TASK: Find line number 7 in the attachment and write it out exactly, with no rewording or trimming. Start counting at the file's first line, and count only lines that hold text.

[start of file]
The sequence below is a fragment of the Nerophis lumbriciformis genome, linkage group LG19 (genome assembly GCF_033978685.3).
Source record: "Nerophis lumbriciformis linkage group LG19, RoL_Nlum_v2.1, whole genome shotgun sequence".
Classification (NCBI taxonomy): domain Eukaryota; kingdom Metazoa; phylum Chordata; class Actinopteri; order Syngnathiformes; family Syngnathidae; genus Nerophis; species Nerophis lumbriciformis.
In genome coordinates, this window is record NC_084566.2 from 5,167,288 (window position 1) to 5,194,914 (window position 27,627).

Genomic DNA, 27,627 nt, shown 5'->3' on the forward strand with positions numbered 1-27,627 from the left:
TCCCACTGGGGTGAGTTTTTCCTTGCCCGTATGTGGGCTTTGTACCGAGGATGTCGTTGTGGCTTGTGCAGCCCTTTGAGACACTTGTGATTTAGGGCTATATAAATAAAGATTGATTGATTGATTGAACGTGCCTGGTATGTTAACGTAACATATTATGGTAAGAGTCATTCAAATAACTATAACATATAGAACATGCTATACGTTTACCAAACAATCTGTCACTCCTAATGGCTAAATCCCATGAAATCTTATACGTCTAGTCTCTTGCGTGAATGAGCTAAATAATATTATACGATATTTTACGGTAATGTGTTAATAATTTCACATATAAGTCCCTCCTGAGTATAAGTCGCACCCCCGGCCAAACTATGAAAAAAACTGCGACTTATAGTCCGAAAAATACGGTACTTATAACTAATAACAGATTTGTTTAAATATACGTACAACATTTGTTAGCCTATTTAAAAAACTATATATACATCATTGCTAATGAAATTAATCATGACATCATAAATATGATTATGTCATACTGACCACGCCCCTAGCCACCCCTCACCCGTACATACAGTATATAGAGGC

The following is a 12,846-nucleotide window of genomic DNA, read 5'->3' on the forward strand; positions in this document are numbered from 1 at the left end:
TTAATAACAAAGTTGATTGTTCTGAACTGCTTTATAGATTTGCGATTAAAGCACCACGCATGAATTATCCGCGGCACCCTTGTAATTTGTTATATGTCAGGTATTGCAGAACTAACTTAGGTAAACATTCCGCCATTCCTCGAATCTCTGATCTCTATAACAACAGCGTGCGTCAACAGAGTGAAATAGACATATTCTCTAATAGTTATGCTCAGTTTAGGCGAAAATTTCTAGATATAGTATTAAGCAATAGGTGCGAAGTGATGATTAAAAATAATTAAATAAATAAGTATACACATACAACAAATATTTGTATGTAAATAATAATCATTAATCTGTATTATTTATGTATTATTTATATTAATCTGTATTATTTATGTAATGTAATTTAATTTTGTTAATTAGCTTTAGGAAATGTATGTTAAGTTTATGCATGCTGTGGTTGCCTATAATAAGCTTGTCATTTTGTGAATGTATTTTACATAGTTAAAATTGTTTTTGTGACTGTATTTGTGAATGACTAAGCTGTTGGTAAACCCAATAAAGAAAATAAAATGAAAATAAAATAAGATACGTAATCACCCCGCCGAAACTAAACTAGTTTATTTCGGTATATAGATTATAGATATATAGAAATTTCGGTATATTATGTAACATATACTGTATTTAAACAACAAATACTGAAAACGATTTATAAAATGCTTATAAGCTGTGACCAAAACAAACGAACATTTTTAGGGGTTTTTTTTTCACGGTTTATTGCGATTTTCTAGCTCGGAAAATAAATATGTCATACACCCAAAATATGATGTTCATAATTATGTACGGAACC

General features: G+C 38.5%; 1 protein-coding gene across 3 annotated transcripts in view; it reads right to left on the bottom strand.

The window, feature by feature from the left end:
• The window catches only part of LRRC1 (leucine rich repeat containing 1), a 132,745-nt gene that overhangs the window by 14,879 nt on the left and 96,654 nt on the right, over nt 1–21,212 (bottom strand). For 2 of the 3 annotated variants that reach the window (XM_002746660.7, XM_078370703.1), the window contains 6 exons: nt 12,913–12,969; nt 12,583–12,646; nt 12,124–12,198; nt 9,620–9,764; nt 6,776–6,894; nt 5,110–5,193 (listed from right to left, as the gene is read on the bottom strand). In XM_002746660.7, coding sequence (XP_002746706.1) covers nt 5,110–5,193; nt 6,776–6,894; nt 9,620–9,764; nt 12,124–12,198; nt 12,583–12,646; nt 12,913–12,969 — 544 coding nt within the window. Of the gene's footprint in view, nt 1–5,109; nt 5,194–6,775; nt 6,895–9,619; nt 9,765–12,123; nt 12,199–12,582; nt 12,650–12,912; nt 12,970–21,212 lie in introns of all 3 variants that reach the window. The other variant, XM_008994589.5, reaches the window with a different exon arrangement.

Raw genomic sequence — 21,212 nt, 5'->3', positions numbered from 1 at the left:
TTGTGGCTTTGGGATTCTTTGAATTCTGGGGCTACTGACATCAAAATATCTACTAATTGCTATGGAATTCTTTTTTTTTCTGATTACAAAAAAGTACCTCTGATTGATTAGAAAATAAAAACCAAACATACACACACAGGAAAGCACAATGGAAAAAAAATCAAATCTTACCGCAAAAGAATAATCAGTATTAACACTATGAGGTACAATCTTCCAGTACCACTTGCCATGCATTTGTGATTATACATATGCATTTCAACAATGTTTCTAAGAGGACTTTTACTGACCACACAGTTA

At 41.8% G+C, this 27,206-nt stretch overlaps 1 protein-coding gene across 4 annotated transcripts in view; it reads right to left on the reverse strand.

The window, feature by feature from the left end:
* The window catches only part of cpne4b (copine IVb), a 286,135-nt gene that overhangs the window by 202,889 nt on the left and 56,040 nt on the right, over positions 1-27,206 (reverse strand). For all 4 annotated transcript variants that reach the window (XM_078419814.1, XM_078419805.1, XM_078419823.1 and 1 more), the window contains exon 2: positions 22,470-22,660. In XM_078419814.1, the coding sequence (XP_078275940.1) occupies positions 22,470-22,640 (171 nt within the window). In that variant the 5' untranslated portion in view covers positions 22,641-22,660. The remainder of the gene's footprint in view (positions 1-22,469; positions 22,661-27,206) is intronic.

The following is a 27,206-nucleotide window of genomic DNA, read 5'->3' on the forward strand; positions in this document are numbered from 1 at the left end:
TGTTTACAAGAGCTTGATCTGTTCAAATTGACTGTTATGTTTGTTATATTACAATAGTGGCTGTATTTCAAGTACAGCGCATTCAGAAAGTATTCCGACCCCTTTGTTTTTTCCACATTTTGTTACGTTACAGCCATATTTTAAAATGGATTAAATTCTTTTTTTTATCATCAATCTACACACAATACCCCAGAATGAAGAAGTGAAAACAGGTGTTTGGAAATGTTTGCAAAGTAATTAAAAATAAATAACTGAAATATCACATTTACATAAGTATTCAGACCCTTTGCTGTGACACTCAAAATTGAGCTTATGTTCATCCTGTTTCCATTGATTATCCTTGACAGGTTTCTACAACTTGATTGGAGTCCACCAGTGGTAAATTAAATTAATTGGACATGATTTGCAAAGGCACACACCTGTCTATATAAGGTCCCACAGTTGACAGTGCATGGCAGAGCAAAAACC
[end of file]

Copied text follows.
The following is a 12,846-nucleotide window of genomic DNA, read 5'->3' on the forward strand; positions in this document are numbered from 1 at the left end: